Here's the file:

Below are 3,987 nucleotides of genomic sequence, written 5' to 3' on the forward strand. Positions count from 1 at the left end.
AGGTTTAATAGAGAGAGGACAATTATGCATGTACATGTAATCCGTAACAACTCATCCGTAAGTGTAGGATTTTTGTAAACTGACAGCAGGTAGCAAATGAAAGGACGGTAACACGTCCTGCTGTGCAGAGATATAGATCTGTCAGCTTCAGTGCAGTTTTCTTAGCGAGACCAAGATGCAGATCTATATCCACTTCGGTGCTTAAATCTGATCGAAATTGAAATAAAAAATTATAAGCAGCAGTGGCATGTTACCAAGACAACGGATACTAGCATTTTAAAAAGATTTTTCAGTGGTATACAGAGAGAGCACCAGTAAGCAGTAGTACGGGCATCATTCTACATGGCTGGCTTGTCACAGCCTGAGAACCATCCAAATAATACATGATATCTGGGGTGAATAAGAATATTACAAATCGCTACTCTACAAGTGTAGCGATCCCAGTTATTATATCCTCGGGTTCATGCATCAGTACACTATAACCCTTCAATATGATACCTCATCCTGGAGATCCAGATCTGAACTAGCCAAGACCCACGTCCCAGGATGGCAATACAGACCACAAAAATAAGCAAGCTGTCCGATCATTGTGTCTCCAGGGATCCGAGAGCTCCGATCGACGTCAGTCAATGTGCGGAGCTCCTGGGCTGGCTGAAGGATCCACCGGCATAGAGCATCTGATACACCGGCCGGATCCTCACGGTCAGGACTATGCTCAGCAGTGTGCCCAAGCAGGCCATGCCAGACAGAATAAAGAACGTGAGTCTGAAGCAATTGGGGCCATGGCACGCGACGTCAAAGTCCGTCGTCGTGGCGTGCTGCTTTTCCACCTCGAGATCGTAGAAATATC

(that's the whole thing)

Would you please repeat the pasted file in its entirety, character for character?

Below are 3,987 nucleotides of genomic sequence, written 5' to 3' on the forward strand. Positions count from 1 at the left end.
AGGTTTAATAGAGAGAGGACAATTATGCATGTACATGTAATCCGTAACAACTCATCCGTAAGTGTAGGATTTTTGTAAACTGACAGCAGGTAGCAAATGAAAGGACGGTAACACGTCCTGCTGTGCAGAGATATAGATCTGTCAGCTTCAGTGCAGTTTTCTTAGCGAGACCAAGATGCAGATCTATATCCACTTCGGTGCTTAAATCTGATCGAAATTGAAATAAAAAATTATAAGCAGCAGTGGCATGTTACCAAGACAACGGATACTAGCATTTTAAAAAGATTTTTCAGTGGTATACAGAGAGAGCACCAGTAAGCAGTAGTACGGGCATCATTCTACATGGCTGGCTTGTCACAGCCTGAGAACCATCCAAATAATACATGATATCTGGGGTGAATAAGAATATTACAAATCGCTACTCTACAAGTGTAGCGATCCCAGTTATTATATCCTCGGGTTCATGCATCAGTACACTATAACCCTTCAATATGATACCTCATCCTGGAGATCCAGATCTGAACTAGCCAAGACCCACGTCCCAGGATGGCAATACAGACCACAAAAATAAGCAAGCTGTCCGATCATTGTGTCTCCAGGGATCCGAGAGCTCCGATCGACGTCAGTCAATGTGCGGAGCTCCTGGGCTGGCTGAAGGATCCACCGGCATAGAGCATCTGATACACCGGCCGGATCCTCACGGTCAGGACTATGCTCAGCAGTGTGCCCAAGCAGGCCATGCCAGACAGAATAAAGAACGTGAGTCTGAAGCAATTGGGGCCATGGCACGCGACGTCAAAGTCCGTCGTCGTGGCGTGCTGCTTTTCCACCTCGAGATCGTAGAAATATC